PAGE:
Grant did his honours (described below) with Martin in 2014. He then took a year off and did a lot of frogging before returning to do his MRes in 2016. This project was on taxonomy and geographic variation in the Pseudophryne bibronii complex.
Dynamic (physiological) colour change in the context of sexual selection is almost unstudied in frogs. The whirring tree frog (Litoria revelata) is one of several Australian frogs which use colour during sexual advertisement. My honours project tested whether colour is indicative of male quality. To this end, I measured the colour of amplectant males (in Wallingat NP, NSW) before briefly moving the pair to a container where the female could lay her eggs. By quantifying hatching success and then the proportion of tadpoles that successfully metamorphose, I obtained a measure of reproductive fitness. I also tested for a correlation between their call and aspects of colour to establish whether the call signals different information or reinforces the same signal. Interestingly, males do not turn back to their basal colour after pairing up with the female, which is what we would predict if colour signals are conspicuous and costly. This is the case for the Costa Rican toad Bufo luetkenii (see Biol. Lett. (2010) 6, 63–66).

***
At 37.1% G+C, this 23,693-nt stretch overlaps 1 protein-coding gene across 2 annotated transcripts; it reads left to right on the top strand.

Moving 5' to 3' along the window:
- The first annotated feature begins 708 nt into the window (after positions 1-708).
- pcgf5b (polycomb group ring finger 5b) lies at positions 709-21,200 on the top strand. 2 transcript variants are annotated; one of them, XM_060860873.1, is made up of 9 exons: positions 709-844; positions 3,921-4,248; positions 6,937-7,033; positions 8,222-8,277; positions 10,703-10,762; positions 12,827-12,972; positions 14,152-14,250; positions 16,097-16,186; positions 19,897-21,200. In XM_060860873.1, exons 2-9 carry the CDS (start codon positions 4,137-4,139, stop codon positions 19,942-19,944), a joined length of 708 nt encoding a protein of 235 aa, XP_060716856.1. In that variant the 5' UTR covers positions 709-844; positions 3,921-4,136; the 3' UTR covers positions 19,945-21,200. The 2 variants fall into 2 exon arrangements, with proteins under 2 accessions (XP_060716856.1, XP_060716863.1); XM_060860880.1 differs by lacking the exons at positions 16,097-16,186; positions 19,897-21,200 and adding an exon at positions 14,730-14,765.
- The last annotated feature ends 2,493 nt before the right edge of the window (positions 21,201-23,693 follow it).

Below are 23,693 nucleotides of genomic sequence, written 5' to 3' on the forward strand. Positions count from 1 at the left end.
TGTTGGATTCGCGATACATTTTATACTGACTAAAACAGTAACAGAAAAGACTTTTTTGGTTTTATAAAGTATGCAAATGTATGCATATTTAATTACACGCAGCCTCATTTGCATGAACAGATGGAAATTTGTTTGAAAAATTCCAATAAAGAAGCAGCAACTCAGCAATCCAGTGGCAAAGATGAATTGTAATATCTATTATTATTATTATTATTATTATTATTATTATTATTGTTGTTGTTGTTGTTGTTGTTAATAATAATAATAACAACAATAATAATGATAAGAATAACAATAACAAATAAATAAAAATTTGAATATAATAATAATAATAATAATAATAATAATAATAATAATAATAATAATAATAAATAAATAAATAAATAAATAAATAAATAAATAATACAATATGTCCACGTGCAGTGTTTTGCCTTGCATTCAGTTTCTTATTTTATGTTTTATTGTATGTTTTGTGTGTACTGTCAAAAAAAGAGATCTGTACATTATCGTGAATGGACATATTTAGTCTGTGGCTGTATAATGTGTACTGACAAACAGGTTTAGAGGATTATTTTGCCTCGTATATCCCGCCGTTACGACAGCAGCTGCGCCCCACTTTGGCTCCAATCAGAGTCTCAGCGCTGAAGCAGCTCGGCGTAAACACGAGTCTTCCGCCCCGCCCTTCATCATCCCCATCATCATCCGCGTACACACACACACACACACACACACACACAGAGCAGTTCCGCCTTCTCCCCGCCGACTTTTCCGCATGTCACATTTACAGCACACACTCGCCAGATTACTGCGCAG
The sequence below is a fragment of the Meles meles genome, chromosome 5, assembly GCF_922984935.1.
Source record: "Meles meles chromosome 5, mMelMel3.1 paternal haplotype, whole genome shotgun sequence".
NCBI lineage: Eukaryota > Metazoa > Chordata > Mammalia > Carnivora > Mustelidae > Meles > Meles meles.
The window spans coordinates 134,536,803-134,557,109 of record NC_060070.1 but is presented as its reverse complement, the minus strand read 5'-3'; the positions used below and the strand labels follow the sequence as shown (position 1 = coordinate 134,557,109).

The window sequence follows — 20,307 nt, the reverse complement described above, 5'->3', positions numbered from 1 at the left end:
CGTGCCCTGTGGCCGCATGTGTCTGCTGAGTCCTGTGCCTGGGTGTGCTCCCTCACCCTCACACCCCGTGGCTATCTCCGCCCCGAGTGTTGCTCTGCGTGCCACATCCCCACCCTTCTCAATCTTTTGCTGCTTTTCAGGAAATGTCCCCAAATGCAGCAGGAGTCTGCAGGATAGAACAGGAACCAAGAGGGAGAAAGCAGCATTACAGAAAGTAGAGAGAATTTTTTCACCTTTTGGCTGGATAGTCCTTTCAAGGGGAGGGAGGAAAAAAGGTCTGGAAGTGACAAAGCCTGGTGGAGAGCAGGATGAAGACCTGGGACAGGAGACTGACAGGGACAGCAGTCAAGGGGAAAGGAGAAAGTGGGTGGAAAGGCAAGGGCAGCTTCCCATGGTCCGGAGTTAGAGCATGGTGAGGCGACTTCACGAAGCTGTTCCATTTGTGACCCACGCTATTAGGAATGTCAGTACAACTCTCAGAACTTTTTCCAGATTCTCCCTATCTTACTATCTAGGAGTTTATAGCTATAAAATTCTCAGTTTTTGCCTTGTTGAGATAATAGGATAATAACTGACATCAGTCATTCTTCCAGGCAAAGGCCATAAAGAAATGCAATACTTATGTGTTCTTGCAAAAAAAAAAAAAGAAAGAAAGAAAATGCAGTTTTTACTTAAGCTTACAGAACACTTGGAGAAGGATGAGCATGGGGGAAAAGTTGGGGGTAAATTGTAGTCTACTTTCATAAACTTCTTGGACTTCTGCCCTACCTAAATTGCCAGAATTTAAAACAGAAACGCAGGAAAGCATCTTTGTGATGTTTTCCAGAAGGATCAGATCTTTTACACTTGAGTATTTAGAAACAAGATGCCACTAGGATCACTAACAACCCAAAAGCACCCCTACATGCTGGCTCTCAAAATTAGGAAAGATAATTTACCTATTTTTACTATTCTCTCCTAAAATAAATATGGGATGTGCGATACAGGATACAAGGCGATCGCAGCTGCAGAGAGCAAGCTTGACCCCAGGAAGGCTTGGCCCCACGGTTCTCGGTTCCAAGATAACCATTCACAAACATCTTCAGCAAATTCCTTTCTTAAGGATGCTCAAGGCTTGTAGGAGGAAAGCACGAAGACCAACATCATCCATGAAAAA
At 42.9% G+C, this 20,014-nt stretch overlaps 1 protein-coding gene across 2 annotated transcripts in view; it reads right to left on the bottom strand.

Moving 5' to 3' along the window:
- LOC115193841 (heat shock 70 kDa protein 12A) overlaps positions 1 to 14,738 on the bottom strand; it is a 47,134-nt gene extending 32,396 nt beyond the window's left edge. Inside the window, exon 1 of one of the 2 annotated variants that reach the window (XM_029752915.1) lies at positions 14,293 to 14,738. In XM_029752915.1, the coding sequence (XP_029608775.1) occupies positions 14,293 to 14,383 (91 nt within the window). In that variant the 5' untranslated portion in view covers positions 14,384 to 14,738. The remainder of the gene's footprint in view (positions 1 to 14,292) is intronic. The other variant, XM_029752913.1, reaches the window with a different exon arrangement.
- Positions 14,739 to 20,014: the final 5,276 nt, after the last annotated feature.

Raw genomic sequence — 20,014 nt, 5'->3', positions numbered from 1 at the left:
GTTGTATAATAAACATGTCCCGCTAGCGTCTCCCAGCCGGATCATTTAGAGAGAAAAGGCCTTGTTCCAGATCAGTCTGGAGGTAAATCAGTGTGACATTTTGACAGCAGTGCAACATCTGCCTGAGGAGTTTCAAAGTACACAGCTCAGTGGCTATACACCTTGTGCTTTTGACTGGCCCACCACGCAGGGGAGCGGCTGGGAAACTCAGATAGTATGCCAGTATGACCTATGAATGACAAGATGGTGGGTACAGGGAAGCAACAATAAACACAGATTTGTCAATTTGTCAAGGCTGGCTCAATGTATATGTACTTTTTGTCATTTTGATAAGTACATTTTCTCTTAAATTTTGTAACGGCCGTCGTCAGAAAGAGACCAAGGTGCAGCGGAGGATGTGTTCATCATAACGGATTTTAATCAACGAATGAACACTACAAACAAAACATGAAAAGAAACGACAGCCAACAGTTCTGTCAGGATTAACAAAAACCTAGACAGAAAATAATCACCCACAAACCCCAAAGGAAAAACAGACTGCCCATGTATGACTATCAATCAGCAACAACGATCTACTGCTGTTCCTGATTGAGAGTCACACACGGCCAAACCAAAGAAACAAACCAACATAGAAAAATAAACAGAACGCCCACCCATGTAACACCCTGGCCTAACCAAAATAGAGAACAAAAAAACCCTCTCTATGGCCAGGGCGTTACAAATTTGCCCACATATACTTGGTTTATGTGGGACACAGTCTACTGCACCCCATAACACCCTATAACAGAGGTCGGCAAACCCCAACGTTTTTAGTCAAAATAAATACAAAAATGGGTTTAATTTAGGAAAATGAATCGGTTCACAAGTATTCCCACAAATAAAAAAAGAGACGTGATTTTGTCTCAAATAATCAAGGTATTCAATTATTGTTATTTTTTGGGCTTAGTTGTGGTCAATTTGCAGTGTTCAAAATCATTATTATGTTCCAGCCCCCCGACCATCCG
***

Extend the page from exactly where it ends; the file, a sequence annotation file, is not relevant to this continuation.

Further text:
See a Lizard Lab blog posting and photos from my work.
Here are a selection of some of my photos: